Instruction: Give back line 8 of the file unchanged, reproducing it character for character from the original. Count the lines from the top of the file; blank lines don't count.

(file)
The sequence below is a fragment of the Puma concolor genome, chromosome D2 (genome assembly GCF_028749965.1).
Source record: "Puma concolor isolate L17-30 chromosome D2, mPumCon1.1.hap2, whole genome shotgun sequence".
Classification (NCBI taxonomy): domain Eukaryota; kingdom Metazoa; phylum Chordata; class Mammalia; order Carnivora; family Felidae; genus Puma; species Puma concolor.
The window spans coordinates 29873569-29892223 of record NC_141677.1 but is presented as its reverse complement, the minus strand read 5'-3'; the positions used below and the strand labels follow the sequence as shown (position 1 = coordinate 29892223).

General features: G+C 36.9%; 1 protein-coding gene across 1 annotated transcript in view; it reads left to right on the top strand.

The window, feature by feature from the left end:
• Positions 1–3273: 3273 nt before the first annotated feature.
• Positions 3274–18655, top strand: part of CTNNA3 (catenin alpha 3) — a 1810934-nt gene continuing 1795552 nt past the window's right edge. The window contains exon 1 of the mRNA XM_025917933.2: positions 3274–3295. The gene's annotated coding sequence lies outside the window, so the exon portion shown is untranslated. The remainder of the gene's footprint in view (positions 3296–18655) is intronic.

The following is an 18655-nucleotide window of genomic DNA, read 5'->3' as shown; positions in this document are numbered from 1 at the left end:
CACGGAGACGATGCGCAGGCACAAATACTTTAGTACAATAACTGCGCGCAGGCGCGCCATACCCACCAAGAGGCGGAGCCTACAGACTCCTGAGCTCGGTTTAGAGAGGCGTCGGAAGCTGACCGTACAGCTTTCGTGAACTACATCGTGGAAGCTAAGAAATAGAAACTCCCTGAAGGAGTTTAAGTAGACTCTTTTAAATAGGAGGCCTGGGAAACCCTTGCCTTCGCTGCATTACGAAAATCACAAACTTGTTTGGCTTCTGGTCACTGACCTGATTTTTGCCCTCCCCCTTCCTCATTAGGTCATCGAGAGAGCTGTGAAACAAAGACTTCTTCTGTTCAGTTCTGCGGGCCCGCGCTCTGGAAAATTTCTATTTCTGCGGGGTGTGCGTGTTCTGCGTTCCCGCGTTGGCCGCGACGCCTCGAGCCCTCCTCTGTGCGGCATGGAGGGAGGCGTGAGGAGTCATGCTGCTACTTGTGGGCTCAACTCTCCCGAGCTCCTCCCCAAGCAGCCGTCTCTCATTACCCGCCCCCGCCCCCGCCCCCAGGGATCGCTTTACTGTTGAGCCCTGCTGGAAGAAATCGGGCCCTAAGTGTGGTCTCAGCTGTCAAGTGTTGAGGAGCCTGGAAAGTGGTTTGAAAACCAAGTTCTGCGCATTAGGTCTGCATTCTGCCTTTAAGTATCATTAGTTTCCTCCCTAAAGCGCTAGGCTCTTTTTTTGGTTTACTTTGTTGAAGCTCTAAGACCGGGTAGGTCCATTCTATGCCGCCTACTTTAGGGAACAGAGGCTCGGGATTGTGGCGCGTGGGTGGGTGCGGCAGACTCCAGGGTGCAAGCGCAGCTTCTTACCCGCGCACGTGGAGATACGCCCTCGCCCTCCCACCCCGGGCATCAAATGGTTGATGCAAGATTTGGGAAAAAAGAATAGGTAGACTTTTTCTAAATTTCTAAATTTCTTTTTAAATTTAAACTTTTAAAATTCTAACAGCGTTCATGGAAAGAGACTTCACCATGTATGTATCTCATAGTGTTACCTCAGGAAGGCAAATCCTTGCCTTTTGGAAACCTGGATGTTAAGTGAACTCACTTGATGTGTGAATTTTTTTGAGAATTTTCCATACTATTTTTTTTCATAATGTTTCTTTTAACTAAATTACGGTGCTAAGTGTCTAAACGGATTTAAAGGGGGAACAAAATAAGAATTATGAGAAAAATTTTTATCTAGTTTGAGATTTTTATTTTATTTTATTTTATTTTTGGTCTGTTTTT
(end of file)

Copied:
• Positions 3274–18655, top strand: part of CTNNA3 (catenin alpha 3) — a 1810934-nt gene continuing 1795552 nt past the window's right edge. The window contains exon 1 of the mRNA XM_025917933.2: positions 3274–3295. The gene's annotated coding sequence lies outside the window, so the exon portion shown is untranslated. The remainder of the gene's footprint in view (positions 3296–18655) is intronic.